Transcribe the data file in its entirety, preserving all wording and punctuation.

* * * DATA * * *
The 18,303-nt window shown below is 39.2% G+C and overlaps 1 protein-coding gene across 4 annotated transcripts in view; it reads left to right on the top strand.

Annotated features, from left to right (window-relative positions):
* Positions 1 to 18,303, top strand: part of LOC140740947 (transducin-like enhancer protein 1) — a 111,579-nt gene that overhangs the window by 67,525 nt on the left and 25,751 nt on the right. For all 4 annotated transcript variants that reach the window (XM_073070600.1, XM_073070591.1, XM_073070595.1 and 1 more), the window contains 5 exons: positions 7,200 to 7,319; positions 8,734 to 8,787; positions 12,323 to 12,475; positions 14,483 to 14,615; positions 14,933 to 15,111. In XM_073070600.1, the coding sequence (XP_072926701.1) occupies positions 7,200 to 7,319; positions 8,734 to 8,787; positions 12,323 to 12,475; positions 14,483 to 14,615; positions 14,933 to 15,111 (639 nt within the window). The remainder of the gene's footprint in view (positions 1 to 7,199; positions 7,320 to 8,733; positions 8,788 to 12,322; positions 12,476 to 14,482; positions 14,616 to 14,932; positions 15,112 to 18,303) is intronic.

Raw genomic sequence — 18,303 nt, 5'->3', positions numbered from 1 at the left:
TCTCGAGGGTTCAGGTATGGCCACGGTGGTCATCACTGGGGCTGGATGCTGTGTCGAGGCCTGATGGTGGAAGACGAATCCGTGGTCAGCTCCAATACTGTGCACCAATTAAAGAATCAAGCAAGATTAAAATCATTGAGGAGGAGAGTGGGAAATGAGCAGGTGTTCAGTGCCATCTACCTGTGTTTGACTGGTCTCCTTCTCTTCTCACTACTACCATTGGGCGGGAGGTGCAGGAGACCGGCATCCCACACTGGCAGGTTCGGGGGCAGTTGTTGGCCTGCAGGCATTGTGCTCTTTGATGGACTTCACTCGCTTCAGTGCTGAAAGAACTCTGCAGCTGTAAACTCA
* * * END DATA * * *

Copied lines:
The 18,303-nt window shown below is 39.2% G+C and overlaps 1 protein-coding gene across 4 annotated transcripts in view; it reads left to right on the top strand.

Annotated features, from left to right (window-relative positions):
* Positions 1 to 18,303, top strand: part of LOC140740947 (transducin-like enhancer protein 1) — a 111,579-nt gene that overhangs the window by 67,525 nt on the left and 25,751 nt on the right. For all 4 annotated transcript variants that reach the window (XM_073070600.1, XM_073070591.1, XM_073070595.1 and 1 more), the window contains 5 exons: positions 7,200 to 7,319; positions 8,734 to 8,787; positions 12,323 to 12,475; positions 14,483 to 14,615; positions 14,933 to 15,111. In XM_073070600.1, the coding sequence (XP_072926701.1) occupies positions 7,200 to 7,319; positions 8,734 to 8,787; positions 12,323 to 12,475; positions 14,483 to 14,615; positions 14,933 to 15,111 (639 nt within the window). The remainder of the gene's footprint in view (positions 1 to 7,199; positions 7,320 to 8,733; positions 8,788 to 12,322; positions 12,476 to 14,482; positions 14,616 to 14,932; positions 15,112 to 18,303) is intronic.

Raw genomic sequence — 18,303 nt, 5'->3', positions numbered from 1 at the left:
TCTCGAGGGTTCAGGTATGGCCACGGTGGTCATCACTGGGGCTGGATGCTGTGTCGAGGCCTGATGGTGGAAGACGAATCCGTGGTCAGCTCCAATACTGTGCACCAATTAAAGAATCAAGCAAGATTAAAATCATTGAGGAGGAGAGTGGGAAATGAGCAGGTGTTCAGTGCCATCTACCTGTGTTTGACTGGTCTCCTTCTCTTCTCACTACTACCATTGGGCGGGAGGTGCAGGAGACCGGCATCCCACACTGGCAGGTTCGGGGGCAGTTGTTGGCCTGCAGGCATTGTGCTCTTTGATGGACTTCACTCGCTTCAGTGCTGAAAGAACTCTGCAGCTGTAAACTCA